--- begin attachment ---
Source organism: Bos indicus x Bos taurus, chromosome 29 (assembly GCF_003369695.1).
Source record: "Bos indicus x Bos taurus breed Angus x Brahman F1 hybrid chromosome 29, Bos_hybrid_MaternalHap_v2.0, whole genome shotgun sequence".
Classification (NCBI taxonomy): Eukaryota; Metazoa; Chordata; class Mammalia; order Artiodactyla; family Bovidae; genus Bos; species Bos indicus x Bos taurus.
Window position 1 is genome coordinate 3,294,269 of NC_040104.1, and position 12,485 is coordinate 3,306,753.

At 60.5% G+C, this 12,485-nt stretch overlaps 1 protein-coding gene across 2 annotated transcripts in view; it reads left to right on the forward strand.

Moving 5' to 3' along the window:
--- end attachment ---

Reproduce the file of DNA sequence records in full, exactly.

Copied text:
Source organism: Bos indicus x Bos taurus, chromosome 29 (assembly GCF_003369695.1).
Source record: "Bos indicus x Bos taurus breed Angus x Brahman F1 hybrid chromosome 29, Bos_hybrid_MaternalHap_v2.0, whole genome shotgun sequence".
Classification (NCBI taxonomy): Eukaryota; Metazoa; Chordata; class Mammalia; order Artiodactyla; family Bovidae; genus Bos; species Bos indicus x Bos taurus.
Window position 1 is genome coordinate 3,294,269 of NC_040104.1, and position 12,485 is coordinate 3,306,753.

At 60.5% G+C, this 12,485-nt stretch overlaps 1 protein-coding gene across 2 annotated transcripts in view; it reads left to right on the forward strand.

Moving 5' to 3' along the window: